After being criticized, DHHS responds - News, Weather and Sports for Lincoln, NE;

After being criticized, DHHS responds

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Posted By: Camila Orti

The Dept. of Health & Human Services is firing back after being criticized for not using nearly $6 million dollars to help low-income families.

State Auditor Mike Foley is suggesting a performance audit for the program that's under fire, and DHHS leaders welcome the review.

Foley says he's fed up with the department's administrative and accounting practices.

"They're embarrassed about it and now we're seeing an attempt to try to cover over some of these problems," Foley said.

The state auditor released some findings from his most recent audit earlier this week, and the department responded to the criticisms Thursday.

Foley's complaint is that the department's Low Income Home Energy Assistance Program (LIHEAP) missed out on using millions of federal dollars to help struggling families pay their energy bills.

"He has alleged that the $5.8 million was not distributed because of mismanagement, which frankly is not true," CEO of the department Kerry Winterer said.

Winterer says about $29 million in federal money was used in LIHEAP this year so that eligible families can afford their bills. Part of that money is also allocated to help families winterize their homes for better energy efficiency. He says just because some leftover funds weren't used, doesn't mean the program is doing anything wrong.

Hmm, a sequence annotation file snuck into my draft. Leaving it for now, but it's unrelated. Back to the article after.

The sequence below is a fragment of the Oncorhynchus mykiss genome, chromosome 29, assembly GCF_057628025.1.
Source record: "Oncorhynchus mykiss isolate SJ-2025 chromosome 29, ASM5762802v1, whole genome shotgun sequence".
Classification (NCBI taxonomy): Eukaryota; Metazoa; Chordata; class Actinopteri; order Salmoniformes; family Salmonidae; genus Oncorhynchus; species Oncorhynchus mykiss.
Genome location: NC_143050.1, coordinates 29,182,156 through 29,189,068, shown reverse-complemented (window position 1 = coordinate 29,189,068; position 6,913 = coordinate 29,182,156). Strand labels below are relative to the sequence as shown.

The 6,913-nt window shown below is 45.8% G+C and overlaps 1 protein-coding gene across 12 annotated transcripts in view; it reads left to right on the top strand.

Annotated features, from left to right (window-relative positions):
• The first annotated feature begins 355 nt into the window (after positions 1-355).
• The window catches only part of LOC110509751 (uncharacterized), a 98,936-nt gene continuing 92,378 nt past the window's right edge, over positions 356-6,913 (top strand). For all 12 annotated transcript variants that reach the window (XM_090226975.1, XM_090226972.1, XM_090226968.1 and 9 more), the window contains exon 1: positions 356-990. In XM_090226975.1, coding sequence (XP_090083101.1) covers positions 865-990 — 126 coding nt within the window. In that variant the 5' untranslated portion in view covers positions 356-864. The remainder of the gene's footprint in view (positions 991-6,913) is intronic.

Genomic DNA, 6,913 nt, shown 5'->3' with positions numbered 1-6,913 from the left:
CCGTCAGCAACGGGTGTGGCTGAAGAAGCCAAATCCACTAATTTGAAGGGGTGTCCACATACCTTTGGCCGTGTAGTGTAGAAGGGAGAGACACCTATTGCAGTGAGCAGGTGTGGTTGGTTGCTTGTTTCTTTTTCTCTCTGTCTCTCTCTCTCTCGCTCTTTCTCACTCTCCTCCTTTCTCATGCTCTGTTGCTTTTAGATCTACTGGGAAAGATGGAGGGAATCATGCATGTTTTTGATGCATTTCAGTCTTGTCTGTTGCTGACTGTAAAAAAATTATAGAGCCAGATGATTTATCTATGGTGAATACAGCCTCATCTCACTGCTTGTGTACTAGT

"The federal government distributes lots of money into this program, that doesn't mean we have enough qualified individuals in the state of Nebraska to use those funds, which was the case here," Winterer said.

Foley's push for a performance audit comes from a number of problems he says he's seen.

"It's time, I think, for the legislature to take a good hard look at that program and say, is there something broken here that needs to be fixed," Foley said.

"Our response to that is fine, I would welcome that," Winterer said.

Winterer added it's taxpayer dollars that are saved when the program doesn't spend its leftovers, Foley says it's money that's just sent back to Washington.

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